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Credit rating upgrades outpace downgrades for U.S. P&C carriers in 2016: A.M. Best


February 7, 2017   by Canadian Underwriter


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Credit rating activity in 2016 turned positive as upgrades outpaced downgrades for the property & casualty industry in the United States, despite headwinds that include pressure on underwriting results and the low investment yield environment, according to a new special report from A.M. Best Company.

The Best’s Special Report, titled Upgrades Outpace Downgrades for Property/Casualty Carriers in 2016, was released on Tuesday by Oldwick, N.J.-based A.M. Best. It found that the number of long-term issuer credit rating (ICR) upgrades, as a percentage of all rating actions on P&C carriers, increased to 7.3% in 2016, compared with 5.2% in the previous year. Conversely, the number of long-term ICR downgrades fell to 4.6% compared with 6.7% in 2015 of total actions on rating units.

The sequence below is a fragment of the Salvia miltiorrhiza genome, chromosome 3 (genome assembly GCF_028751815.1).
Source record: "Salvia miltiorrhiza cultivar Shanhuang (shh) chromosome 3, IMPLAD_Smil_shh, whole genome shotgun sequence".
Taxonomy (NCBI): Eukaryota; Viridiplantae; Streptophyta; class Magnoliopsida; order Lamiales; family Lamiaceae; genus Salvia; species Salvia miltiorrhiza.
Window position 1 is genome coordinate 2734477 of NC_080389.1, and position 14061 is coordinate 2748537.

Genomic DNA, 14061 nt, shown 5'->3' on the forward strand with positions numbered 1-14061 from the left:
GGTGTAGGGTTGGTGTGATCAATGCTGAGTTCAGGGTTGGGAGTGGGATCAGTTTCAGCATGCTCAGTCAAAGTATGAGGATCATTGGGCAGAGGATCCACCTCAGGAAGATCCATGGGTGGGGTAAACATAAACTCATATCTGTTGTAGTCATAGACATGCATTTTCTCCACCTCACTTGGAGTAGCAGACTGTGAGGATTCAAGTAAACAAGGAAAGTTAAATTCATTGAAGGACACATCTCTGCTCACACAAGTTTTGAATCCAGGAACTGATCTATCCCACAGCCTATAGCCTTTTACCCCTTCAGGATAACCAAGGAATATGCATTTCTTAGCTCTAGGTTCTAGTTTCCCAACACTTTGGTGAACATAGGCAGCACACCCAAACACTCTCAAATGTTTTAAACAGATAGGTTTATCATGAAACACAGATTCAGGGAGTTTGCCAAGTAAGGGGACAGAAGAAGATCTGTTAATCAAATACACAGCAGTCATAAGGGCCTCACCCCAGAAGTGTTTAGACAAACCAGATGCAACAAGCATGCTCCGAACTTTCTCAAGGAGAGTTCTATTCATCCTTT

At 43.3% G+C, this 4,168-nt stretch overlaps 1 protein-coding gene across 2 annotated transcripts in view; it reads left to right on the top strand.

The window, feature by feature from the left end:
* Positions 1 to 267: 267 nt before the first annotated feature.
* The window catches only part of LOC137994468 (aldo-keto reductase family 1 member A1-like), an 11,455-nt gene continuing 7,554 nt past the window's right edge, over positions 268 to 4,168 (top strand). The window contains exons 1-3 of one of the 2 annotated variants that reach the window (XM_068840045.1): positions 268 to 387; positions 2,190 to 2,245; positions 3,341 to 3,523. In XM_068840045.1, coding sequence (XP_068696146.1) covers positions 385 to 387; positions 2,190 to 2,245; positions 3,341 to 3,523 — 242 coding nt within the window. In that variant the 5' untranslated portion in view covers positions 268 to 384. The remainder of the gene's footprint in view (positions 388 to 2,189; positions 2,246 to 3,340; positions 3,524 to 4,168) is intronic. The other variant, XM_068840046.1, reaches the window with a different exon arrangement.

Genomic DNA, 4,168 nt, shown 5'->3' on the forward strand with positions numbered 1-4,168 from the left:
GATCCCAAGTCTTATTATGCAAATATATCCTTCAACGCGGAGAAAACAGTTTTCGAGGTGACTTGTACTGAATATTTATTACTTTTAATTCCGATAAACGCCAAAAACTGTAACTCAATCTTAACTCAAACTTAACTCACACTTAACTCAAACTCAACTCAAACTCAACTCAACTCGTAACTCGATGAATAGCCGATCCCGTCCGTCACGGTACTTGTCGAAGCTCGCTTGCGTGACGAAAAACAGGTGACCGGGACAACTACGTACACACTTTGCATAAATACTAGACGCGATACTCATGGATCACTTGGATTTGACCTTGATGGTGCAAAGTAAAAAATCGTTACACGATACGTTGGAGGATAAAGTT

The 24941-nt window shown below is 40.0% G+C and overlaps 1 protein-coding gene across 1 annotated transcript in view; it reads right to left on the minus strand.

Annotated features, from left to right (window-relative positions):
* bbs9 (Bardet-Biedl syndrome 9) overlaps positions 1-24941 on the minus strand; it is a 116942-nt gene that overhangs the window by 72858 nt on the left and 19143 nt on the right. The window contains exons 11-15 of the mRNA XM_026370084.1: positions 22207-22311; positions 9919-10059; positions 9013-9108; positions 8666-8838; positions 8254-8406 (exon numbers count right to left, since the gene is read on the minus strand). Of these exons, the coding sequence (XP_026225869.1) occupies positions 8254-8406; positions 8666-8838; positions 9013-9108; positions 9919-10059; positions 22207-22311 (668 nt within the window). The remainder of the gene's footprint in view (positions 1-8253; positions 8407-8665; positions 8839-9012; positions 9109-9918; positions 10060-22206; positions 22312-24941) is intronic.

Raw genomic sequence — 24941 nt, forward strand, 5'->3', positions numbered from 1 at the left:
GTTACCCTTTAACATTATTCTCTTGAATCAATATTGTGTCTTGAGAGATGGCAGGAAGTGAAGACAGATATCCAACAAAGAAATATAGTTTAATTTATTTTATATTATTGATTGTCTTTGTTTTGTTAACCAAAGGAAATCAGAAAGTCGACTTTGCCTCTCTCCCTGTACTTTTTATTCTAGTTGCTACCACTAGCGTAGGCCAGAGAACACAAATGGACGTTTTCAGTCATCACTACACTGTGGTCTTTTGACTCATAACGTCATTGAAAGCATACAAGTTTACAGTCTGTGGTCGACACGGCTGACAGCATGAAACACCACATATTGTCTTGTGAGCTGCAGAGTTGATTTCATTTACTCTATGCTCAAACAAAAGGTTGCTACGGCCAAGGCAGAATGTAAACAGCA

In 2016, A.M. Best took action on the long-term ICRs of 786 rating units, a small decrease from the prior year, the ratings firm said in a statement. Consistent with the prior four years of rating actions, the overwhelming majority (81.9%) were affirmations.

“Overall, the percentage increases on rating upgrades was driven by individual company trends of positive operating performance over several years, steady growth in risk-adjusted capitalization that supported higher rating levels and acquisition/affiliation with more highly rated companies and groups,” the statement said.

Other highlights of the report include:

  • The number of ratings placed “under review” in 2016 was 32, compared with 33 in 2015, and reflects material changes in operating performance, mergers and acquisitions and reorganizations through pooling and reinsurance arrangements;
  • The commercial lines segment recorded 28 upgrades compared with 20 downgrades, while in the personal lines segment, upgrades totalled 26 compared with 15 downgrades; and
  • Just over three-quarters of the U.S. P&C industry’s ratings carried a stable outlook in 2016, a modest decline from 2015. Contributing to this decline was the continued higher amount of negative outlooks relative to positive outlooks.